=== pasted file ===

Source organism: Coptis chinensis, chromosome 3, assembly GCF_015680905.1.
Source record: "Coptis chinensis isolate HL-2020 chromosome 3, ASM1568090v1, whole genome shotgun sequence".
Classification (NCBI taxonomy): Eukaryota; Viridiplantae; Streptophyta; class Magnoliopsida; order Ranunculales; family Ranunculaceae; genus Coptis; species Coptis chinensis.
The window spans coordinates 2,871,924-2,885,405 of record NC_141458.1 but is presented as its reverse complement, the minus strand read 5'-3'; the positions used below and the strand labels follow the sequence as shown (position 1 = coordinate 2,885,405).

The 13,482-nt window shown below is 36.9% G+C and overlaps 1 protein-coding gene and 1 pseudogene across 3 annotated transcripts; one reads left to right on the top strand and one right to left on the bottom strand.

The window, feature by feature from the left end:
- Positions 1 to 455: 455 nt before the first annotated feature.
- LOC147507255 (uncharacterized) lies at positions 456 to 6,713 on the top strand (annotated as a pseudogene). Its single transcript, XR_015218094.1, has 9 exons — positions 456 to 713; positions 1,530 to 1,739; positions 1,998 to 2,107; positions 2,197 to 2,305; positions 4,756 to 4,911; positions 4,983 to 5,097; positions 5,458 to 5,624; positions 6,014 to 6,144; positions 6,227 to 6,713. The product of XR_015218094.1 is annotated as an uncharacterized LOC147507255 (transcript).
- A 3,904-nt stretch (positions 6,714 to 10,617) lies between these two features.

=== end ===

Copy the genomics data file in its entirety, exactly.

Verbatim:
Source organism: Coptis chinensis, chromosome 3, assembly GCF_015680905.1.
Source record: "Coptis chinensis isolate HL-2020 chromosome 3, ASM1568090v1, whole genome shotgun sequence".
Classification (NCBI taxonomy): Eukaryota; Viridiplantae; Streptophyta; class Magnoliopsida; order Ranunculales; family Ranunculaceae; genus Coptis; species Coptis chinensis.
The window spans coordinates 2,871,924-2,885,405 of record NC_141458.1 but is presented as its reverse complement, the minus strand read 5'-3'; the positions used below and the strand labels follow the sequence as shown (position 1 = coordinate 2,885,405).

The 13,482-nt window shown below is 36.9% G+C and overlaps 1 protein-coding gene and 1 pseudogene across 3 annotated transcripts; one reads left to right on the top strand and one right to left on the bottom strand.

The window, feature by feature from the left end:
- Positions 1 to 455: 455 nt before the first annotated feature.
- LOC147507255 (uncharacterized) lies at positions 456 to 6,713 on the top strand (annotated as a pseudogene). Its single transcript, XR_015218094.1, has 9 exons — positions 456 to 713; positions 1,530 to 1,739; positions 1,998 to 2,107; positions 2,197 to 2,305; positions 4,756 to 4,911; positions 4,983 to 5,097; positions 5,458 to 5,624; positions 6,014 to 6,144; positions 6,227 to 6,713. The product of XR_015218094.1 is annotated as an uncharacterized LOC147507255 (transcript).
- A 3,904-nt stretch (positions 6,714 to 10,617) lies between these two features.